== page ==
‘Livestock provide a valuable source of food (CAST, 2001) and play important agricultural and cultural roles in societies worldwide (Sansoucy, 1995; Schiere et al., 2002; FAO, 2009d). The livestock sector supports almost one billion of the world’s poorest people, often in combination with cropping. With livestock constituting the world’s largest user of land resources (80 per cent of all agricultural landis under grazing or feed crops) and 8 per cent of global water use, the sustainability of livestock production systems is increasingly being addressed (Steinfeld et al., 2006).
‘The livestock sector faces many challenges, such as the need to adapt to changing climates, which will provide more favourable or hostile environments for particular species and breeds. Furthermore, the livestock sector generates 37 per cent of anthropogenic methane, in addition to carbon dioxide (9 per cent) and nitrous oxide (65 per cent) (Steinfeld et al., 2006). Given the great diversity between regions and species, the options for speciﬁc livestock production systems will need to be deﬁned, and the trade-offs assessed. Tailored approaches are needed to avoid simplistic solutions to diverse and complex livelihood systems, so that they canmeet the demand for livestock products in an environmentally sound and economically sustainable way.’
Here are the experts’ top 9 questions regarding livestock production and the future of global agriculture.
#51: ‘How can intensive livestock systems be designed to minimize the spread of infectious diseasesamong animals and the risk of the emergence ofnew diseases infecting humans?
#53. How can middle and small-scale animal production be made suitable for developing countries in terms of environmental impact, economic return and human food supply and what should be the key government policies to ensurethat a balance between the two is implemented?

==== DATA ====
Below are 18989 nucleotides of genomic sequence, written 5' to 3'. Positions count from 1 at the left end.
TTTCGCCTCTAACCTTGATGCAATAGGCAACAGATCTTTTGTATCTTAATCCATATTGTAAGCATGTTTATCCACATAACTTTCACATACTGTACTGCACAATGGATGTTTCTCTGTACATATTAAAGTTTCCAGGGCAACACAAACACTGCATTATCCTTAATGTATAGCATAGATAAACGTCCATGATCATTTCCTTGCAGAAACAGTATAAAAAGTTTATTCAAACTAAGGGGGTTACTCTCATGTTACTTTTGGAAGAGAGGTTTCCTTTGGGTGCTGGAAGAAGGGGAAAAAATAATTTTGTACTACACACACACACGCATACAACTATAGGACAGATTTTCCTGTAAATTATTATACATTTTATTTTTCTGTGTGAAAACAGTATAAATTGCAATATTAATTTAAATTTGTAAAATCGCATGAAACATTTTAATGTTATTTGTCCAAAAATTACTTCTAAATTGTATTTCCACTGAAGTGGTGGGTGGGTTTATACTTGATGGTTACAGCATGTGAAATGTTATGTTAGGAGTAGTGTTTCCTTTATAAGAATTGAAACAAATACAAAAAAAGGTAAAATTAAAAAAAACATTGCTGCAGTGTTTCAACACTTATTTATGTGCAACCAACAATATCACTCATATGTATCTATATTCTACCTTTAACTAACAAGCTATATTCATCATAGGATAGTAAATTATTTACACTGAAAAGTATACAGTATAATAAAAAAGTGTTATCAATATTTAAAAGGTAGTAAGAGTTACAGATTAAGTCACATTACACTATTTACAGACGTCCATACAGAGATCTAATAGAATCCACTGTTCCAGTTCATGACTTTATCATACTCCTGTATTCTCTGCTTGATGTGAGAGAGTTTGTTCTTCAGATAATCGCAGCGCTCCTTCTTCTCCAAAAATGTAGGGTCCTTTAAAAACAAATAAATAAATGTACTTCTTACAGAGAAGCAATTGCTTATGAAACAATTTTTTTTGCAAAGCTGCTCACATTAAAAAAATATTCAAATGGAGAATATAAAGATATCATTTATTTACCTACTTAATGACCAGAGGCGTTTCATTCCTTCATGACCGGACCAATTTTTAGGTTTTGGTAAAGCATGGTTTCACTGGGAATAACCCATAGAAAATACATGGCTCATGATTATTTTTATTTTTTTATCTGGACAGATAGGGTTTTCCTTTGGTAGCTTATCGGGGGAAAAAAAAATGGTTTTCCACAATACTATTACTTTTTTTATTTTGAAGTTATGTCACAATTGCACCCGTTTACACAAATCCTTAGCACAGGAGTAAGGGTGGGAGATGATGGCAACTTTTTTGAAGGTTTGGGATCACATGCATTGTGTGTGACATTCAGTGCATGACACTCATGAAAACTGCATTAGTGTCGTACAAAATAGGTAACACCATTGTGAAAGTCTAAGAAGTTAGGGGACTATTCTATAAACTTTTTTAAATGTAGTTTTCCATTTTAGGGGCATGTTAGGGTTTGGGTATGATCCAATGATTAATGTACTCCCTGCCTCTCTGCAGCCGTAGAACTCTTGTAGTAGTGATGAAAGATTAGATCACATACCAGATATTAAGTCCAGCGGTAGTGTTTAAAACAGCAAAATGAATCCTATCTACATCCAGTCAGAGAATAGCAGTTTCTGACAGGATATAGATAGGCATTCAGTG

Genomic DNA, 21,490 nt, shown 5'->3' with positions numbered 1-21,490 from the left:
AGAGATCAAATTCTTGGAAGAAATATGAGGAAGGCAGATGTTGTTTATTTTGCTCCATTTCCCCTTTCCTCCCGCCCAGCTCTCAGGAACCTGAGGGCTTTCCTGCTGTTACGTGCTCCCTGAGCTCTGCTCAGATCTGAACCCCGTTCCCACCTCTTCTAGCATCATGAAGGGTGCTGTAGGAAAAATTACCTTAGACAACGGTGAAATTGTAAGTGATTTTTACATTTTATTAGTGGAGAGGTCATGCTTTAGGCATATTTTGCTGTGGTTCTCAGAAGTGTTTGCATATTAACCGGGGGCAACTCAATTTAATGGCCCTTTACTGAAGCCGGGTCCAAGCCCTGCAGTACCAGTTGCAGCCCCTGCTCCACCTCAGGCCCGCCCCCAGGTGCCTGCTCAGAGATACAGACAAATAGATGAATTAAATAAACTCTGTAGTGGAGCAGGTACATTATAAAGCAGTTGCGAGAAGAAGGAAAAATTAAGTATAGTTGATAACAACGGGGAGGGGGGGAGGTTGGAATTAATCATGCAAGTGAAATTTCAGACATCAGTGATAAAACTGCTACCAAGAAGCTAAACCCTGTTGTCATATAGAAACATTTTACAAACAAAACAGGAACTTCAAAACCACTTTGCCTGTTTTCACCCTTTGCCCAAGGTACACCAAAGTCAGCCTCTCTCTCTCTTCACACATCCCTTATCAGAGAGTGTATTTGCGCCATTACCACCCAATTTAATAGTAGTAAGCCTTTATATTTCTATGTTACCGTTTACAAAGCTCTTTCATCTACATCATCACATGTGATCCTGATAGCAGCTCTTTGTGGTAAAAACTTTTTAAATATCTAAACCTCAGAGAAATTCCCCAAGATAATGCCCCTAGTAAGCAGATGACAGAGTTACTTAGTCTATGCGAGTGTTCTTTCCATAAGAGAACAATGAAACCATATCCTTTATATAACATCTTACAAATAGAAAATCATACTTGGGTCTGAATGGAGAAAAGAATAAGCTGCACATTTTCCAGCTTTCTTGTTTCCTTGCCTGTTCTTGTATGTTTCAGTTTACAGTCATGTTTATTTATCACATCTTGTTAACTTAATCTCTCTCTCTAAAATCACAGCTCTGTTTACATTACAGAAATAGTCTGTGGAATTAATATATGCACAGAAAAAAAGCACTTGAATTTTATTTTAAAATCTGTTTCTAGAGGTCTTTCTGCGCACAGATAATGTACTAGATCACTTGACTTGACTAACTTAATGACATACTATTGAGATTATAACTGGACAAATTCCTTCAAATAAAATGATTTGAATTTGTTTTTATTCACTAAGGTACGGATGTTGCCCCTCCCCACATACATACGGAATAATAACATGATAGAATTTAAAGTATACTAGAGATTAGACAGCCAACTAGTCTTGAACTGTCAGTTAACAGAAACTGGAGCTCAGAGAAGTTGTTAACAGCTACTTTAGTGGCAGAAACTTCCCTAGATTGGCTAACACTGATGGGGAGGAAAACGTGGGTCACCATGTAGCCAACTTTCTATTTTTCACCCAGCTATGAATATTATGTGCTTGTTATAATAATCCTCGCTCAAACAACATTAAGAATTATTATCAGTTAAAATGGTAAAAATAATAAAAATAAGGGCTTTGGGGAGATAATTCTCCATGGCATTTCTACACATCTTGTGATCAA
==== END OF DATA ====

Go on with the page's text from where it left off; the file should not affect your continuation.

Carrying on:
#54. What are the priority efﬁciency targets for livestock production systems (e.g. the appropriate mix of activities in different systems, theoptimal numbers and types of animals) that would enable these systems to meet the demand for livestock products in an environmentally sound, economically sustainable and socially responsible way?
#55. What are the effective and efﬁcient policies and other interventions to reduce the demand for animal products in societies with high consumption levels and how will they affect global trade in livestock products and the competitiveness of smallholder livestock production systems in poor countries?
#56. In addition to livestock production, how can inland and coastal ﬁsh farming contribute to a more sustainable mode of animal protein production in developing countries?
#57. What are the best means to encourage the economic growth of regional livestock markets, while limiting the effects of global climatechange, and what can industrialized countries do to improve the carbon footprint of its livestock sector?
#58. What are the environmental impacts of different kinds of livestock-rearing and aquaculture systems?
#83. How might appropriate limits be established onnational per capita levels of meat consumption,while recognizing projected demographic andeconomic growth, given the aggregate impact of global livestock numbers particularly in relation to feed requirements and waste streams?
#95. How will predicted changes in meat consumption across different countries affect demand for the range of agricultural produce?
Several of us here at the International Livestock Research Institute would take issue with this list. But surely one of the benefits of publishing such a list is that it gets us all thinking. So, what do you think? Do these 9 questions cover the most important researchable animal husbandry issues impinging on the future of global agriculture? What’s missing here? What’s overemphasized?
This publication forms one part of the UK Government’s Foresight Global Food and Farming Futures project. The project will publish its findings this month, January 2011. The Foresight Programme, part of the UK’s Government Office for Science, helps Government think systematically about the future and uses the latest scientific and other evidence to provide signposts for policymakers in tackling future challenges.
Read the paper: The top 100 questions of importance to the future of global agriculture, by Jules Pretty et al., published in the International Journal of Agricultural Sustainability, 11 November 2010.
The chair (Monty Jones) and executive secretary (Mark Holderness) of the Global Forum on Agricultural Research were among the 55 experts consulted in this publication.